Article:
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Eating well during breastfeeding

You're producing all the nutrients your baby needs to thrive and grow - so it's really important to make sure you're getting good nutrition, too!

 

It's a well-known fact that babies do tend to take over your life, but as a breastfeeding mum, it’s vital to stay hydrated and eat well. After all, you're quite literally eating for two right now!

Eating regular, well-balanced meals with lots of nutrition means you’ll have heaps more energy and your breast milk will be filled with natural goodness.

You find you're hungrier and thirstier, because breastfeeding uses up lots of calories and fluid, so have a drink nearby when you're feeding and try not to skip meals. Your body is making milk 24 hours a day, so it needs adequate fuel!

 

Nutrition tips for breastfeeding mums

  • Keep meals simple so they don't take too long to prepare.
  • Eat little and often to keep your energy levels up.
  • Avoid dieting! Eating healthy, balanced meals will ensure that both you and your baby have all the nutrients you need.
  • Make eating regularly a priority - put other non-important tasks on hold until you have an established routine.
  • Wind and restlessness are the most common signs that something you have eaten disagrees with your baby. Grapes, cabbage, onion, garlic, broccoli, Brussels sprouts and turnips can all cause wind, which usually lasts for 24 hours and then disappears. (If you notice a reaction to a particular food, try cutting it out of your diet for a few weeks until your baby's digestive system is more developed.)
  • Diarrhoea or a rash could indicate that your baby has an allergy - if you notice either of these signs, ask your doctor for advice.

Healthy snack ideas

  • Prepare a bag of carrot sticks, courgettes, mushrooms, or whatever other raw vegetables you fancy to keep in the fridge
  • Falafel, cooked and stored in the fridge
  • Dips such as tzatziki or hummus to enjoy with raw veg or falafel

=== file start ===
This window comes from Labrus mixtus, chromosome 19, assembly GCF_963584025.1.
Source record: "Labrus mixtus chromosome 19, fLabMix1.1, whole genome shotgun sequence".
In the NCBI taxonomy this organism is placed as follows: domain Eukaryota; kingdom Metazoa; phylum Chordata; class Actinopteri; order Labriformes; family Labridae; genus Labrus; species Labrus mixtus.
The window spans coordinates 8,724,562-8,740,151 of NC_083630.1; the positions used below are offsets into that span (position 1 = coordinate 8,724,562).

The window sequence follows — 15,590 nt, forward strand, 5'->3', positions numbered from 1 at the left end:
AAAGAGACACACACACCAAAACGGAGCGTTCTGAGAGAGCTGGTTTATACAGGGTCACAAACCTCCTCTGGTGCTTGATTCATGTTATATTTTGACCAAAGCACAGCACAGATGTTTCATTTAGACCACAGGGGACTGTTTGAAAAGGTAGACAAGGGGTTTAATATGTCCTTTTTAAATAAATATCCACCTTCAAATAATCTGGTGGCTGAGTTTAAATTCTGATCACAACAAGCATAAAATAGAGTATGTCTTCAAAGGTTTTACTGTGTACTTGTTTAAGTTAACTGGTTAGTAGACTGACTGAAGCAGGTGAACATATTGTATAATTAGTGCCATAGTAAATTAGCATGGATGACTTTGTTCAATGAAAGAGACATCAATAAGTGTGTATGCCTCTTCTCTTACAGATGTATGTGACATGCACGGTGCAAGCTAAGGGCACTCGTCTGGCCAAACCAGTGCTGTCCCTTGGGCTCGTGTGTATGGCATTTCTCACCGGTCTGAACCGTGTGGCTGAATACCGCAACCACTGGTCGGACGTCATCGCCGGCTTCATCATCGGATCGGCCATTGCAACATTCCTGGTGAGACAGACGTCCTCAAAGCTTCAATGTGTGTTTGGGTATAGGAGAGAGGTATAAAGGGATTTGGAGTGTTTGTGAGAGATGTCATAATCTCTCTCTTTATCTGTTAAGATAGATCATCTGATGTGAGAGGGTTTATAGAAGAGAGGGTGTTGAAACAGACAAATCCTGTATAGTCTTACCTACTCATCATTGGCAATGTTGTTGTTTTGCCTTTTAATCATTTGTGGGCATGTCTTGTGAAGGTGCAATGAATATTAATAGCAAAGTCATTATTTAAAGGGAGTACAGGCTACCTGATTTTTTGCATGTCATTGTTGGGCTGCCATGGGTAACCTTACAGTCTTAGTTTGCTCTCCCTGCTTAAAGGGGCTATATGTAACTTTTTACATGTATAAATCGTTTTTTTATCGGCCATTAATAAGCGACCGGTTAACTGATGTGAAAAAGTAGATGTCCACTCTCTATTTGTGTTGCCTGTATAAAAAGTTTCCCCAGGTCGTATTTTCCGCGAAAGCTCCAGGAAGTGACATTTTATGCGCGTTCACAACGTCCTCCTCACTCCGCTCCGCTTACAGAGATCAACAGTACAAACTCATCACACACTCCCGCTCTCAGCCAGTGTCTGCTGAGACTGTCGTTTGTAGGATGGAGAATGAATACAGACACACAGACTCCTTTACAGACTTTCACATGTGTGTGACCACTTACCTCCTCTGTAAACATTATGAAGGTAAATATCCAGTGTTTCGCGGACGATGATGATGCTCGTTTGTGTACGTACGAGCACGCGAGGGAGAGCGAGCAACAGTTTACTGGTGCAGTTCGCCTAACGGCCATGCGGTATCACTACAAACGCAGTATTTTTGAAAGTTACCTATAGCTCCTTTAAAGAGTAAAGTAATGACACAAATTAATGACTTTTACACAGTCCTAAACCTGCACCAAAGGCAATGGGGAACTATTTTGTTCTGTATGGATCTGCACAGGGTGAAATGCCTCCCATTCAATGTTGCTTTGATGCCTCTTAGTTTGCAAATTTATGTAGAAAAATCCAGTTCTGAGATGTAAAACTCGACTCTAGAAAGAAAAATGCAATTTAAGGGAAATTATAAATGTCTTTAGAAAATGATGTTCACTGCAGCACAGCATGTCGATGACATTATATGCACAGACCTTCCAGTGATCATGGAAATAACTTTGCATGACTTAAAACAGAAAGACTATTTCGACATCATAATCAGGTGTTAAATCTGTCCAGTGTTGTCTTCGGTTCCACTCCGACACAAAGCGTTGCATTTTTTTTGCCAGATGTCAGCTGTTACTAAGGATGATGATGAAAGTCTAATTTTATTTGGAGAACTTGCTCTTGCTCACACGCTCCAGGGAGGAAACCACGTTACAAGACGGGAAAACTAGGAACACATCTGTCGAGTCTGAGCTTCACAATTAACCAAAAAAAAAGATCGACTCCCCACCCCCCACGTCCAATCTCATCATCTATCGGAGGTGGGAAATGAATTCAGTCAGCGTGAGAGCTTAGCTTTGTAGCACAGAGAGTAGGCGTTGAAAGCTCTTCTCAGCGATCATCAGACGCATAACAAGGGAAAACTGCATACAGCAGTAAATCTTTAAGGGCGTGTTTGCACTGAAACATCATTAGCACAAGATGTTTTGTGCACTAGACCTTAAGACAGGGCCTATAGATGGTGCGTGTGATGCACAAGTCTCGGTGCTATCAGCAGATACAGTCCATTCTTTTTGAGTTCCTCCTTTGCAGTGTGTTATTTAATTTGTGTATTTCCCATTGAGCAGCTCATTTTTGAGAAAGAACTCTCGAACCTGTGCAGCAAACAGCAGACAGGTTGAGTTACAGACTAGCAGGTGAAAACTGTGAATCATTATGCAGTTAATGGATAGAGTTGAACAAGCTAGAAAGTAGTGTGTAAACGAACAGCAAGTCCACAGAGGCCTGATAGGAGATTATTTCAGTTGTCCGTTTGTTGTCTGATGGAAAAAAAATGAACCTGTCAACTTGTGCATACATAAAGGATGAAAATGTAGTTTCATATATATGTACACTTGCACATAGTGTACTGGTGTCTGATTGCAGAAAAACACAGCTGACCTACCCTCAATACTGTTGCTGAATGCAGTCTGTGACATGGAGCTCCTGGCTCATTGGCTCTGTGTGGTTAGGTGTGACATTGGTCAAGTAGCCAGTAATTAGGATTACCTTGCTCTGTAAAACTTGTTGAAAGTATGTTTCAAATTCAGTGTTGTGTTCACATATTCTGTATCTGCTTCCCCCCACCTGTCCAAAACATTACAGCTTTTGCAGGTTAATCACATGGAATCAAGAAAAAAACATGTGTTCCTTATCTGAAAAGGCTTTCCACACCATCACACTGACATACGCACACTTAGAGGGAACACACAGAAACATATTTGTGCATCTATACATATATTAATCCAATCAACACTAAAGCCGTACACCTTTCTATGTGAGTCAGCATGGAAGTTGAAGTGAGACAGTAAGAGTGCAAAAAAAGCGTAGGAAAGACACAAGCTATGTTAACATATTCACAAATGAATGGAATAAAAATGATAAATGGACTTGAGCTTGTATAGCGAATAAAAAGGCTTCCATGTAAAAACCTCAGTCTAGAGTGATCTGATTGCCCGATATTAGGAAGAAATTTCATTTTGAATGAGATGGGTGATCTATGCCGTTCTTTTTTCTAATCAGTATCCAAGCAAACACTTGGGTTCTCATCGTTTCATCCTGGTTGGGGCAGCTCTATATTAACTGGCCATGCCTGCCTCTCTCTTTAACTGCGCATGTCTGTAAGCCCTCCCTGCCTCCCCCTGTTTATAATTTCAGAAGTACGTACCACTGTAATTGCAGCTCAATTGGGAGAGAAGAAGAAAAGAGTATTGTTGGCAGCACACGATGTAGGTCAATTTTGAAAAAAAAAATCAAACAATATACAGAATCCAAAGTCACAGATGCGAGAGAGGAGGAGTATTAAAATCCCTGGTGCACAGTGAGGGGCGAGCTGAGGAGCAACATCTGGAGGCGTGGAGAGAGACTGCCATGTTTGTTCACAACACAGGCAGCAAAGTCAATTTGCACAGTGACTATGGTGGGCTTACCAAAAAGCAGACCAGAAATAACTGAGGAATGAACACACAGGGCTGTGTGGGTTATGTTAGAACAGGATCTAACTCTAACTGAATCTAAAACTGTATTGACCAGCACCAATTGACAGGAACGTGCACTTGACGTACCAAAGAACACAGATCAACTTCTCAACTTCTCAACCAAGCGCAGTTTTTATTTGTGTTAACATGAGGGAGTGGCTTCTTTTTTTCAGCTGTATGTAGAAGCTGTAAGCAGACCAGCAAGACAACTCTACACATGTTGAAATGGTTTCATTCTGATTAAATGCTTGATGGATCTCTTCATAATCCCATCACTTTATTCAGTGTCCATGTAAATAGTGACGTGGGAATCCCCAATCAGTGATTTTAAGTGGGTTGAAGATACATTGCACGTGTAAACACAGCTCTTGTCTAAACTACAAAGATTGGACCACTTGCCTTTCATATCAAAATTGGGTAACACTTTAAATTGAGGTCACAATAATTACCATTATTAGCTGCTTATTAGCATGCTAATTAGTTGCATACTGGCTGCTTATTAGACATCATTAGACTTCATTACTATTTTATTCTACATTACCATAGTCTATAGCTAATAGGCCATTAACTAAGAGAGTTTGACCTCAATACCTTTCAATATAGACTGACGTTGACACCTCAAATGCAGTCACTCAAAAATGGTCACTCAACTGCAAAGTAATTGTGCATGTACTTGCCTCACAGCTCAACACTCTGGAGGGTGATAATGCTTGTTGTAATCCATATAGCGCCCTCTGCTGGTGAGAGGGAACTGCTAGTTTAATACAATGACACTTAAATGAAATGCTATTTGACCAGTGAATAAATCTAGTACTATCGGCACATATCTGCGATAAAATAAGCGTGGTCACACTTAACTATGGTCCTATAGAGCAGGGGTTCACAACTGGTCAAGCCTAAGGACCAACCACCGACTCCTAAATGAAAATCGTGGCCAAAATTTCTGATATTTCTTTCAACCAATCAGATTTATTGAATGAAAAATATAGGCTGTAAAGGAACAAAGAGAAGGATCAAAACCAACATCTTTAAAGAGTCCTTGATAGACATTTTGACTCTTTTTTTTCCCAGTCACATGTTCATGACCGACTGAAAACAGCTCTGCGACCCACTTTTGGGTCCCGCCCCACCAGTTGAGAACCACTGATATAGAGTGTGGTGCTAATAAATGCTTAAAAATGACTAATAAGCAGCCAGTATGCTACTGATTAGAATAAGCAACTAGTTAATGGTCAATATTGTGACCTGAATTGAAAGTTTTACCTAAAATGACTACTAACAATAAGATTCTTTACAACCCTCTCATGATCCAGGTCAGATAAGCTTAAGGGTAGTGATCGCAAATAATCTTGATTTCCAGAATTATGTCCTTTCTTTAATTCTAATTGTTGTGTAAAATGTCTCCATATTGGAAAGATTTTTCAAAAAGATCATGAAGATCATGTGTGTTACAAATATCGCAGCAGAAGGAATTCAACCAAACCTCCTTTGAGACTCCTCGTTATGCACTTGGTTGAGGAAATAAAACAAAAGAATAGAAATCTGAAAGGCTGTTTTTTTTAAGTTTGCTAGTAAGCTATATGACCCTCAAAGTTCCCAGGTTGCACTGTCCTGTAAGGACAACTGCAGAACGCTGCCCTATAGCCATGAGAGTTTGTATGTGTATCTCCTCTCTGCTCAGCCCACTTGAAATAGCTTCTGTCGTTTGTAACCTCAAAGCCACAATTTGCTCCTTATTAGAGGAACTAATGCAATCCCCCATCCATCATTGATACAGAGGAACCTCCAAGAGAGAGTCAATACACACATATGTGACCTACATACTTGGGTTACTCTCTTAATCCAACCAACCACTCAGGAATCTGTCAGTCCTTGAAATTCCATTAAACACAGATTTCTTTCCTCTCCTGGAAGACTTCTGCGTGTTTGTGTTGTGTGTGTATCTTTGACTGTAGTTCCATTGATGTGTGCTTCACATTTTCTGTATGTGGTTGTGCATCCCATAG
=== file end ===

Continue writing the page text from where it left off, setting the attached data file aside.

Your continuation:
• Sunflower seeds and pumpkin seeds
  • Small cubes of cheese
  • An occasional square of dark chocolate (go ahead – it helps your iron intake!)
  • Yogurt
  • Apples, pears or any other fruit
  • Dried fruit

Top foods to choose whilst breastfeeding

  • Plenty of different fresh fruits and vegetables - try to get your '5-a-day' as often as you can. If you can also include lots of different coloured fruits and veggies, even better.
  • Starchy foods like bread, rice, potatoes and pasta for extra energy.
  • Plenty of fibre, which you can get from your '5-a-day' fruit and veg, plus wholegrain bread, pasta, rice and pulses
  • Good sources of protein, such as lean meat, chicken, fish, eggs, and pulses. Try to eat fish twice a week, and include a portion of oily fish such as salmon or mackerel.
  • Dairy foods, which are a good source of calcium and protein.
  • Drink plenty of fluids, between 8-12 glasses of water/fluid per day.
  • A vitamin supplement that contains 10 micrograms of Vitamin D per day.
  • Eat organically where possible. Try to find organic fruit and veg when you can since there's no worry about pesticide residues.

Foods to avoid when breastfeeding

  • Avoid having more than 2 portions of oily fish per week. This includes fresh tuna (canned tuna does not count as oily fish), mackerel, salmon, sardines and trout.
  • Don’t have more than one portion of shark, swordfish, or marlin a week (these fish contain higher levels of mercury).
  • If you, the baby's father or any siblings have a food allergy or other allergic conditions like asthma, hayfever or eczema, your little one may be at higher risk of developing a peanut allergy. You may therefore wish to avoid eating peanuts whilst breastfeeding, and consult your GP before you introduce peanuts and peanut products into the diet of older infants and toddlers.
  • Limit the amount of caffeine and alcohol in your diet, as some may pass to your baby through your milk.
  • Beware of eating large quantities of prunes, liquorice or other foods that may be passed through to your baby and cause them to have loose stools!
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